Snap launches Spectacles.com, an e-commerce site where shoppers can buy sunglasses with a built-in camera.
A new law will subject certain online purchases to the state’s 6.25% use tax.
Illinois Gov. Pat Quinn today signed a bill that will levy taxes on some Internet purchases.
The law requires online retailers that sell through affiliates in Illinois, and which have at least $10,000 each year in sales to Illinois residents, to collect a 6.25% use tax. The tax resembles a sales tax, but technically applies to the right to use products purchased from Internet and catalog merchants that don’t collect sales tax on behalf of that state.
Illinois has long had a use tax that consumers were supposed to pay to the state on their own. But, as in other states, few consumers make those payments, and the Illinois Department of Revenue estimates that the state misses out on between $153 million and $170 million a year in sales tax as a result. This law will require larger online retailers to collect the use tax, just as e-retailers with a physical presence in Illinois already charge sales tax to Illinois residents.
The bill makes Illinois the latest state to attempt to generate revenue from online retail purchases, though other states have faced court challenges and the threat of lawsuits after trying to collect taxes from web sales. Some online retailers, including the world’s largest online retailer Amazon.com, have, or have threatened to, cut off affiliates in states that have passed similar laws.
Quinn says the bill will allow the state’s bricks-and-mortar merchants to compete on a more even footing with online-only retailers.
“Illinois’ main street businesses are critical to ensuring our long-term economic stability, which is why they must be able to compete with every company doing business online in Illinois,” says Quinn. “This law will put Illinois-based businesses on a level playing field, protect and create jobs and help us continue to grow in the global marketplace.”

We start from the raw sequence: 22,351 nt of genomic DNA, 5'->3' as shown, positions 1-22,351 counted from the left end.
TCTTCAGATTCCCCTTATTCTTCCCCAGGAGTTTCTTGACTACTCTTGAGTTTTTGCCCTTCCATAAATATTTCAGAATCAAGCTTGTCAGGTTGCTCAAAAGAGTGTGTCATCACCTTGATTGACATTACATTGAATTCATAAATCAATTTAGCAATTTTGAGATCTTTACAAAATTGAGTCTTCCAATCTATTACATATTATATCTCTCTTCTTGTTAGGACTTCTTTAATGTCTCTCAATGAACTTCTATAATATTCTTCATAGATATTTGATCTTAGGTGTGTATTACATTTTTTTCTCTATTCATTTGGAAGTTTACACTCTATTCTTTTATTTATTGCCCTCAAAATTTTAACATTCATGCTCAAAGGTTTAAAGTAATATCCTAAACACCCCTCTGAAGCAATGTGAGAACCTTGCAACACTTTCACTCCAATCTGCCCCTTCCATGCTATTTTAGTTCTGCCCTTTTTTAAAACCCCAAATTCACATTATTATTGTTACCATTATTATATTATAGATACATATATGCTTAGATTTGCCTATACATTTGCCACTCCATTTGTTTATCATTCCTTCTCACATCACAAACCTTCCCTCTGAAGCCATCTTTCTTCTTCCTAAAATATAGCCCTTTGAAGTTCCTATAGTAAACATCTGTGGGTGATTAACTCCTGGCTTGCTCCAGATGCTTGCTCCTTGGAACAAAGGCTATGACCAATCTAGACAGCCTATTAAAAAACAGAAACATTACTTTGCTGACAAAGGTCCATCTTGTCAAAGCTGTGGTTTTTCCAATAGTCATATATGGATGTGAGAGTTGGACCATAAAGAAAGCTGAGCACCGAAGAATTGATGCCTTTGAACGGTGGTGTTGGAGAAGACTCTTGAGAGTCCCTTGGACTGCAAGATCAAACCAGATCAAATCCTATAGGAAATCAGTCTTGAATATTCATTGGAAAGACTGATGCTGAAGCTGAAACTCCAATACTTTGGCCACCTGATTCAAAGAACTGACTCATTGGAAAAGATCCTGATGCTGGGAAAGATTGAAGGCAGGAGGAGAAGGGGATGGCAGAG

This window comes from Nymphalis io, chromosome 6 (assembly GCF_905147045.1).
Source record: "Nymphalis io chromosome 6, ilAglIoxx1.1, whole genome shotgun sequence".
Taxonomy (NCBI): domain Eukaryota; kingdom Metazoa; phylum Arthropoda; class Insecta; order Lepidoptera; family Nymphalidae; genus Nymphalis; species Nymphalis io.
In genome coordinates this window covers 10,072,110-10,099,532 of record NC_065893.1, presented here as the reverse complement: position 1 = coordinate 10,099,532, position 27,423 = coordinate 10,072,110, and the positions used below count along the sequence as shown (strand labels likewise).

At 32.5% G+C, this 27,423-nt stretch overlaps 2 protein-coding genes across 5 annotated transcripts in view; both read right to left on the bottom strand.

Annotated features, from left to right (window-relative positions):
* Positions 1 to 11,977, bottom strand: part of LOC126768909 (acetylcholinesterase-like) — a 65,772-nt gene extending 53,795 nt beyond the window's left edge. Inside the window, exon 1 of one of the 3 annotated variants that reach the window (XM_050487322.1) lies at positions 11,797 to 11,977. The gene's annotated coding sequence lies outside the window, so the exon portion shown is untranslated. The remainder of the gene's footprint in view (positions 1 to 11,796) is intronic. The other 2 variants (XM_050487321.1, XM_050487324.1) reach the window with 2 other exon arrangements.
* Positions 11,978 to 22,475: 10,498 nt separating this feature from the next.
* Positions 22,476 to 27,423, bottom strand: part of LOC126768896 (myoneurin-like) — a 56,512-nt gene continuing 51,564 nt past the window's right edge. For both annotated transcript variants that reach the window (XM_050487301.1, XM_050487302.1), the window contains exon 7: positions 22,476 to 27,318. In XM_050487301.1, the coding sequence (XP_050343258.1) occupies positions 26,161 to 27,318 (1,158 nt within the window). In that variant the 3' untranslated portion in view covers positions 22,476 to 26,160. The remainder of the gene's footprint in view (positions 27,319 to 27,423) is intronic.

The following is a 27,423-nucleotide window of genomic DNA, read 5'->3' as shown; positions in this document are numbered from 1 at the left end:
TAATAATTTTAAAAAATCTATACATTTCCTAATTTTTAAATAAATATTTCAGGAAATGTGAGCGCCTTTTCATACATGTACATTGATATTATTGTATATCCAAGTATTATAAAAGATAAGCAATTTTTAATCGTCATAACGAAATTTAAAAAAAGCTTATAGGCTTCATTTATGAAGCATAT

A number of bricks-and-mortar retailers voiced support for the bill, including Julie Murphy, senior vice president of operations for Wal-Mart Stores Inc.
“During these economic times, it is vital for the state of Illinois to collect the millions of dollars of unpaid sales tax while allowing it to level the playing field for bricks-and-mortar businesses who support our local Illinois communities,” she says.
However, online retailers, such as Overstock.com, say that the bill is short-sighted because the state will lose income tax revenue as web-only retailers terminate relationships with Illinois affiliates.
“I think fairness is a great notion, but this doesn’t have anything to do with fairness,” says Jonathan Johnson, the retailer’s president. “The local retailers say that because they have to collect sales tax, everyone else should as well. But they collect it because they have boots on the ground in Illinois. We don’t. And the U.S. Supreme Court has said it is not fair for out-of-state retailers to have to serve as tax collectors.” Johnson says Overstock will end its relationships with Illinois affiliates because of the law.
In a letter sent today to Quinn, Johnson wrote: “The Internet is borderless. Internet ads can be served from any geographic location equally, as well as they can from Illinois. Illinois-based affiliates know this. So do the legislators of other states that have rejected this unwise law, who now welcome to their states the portion of our business expenditures formerly destined for Illinois. I hope in the future, when the promised revenues of HB 3659 do not materialize, Illinois will reassess and repeal this law.”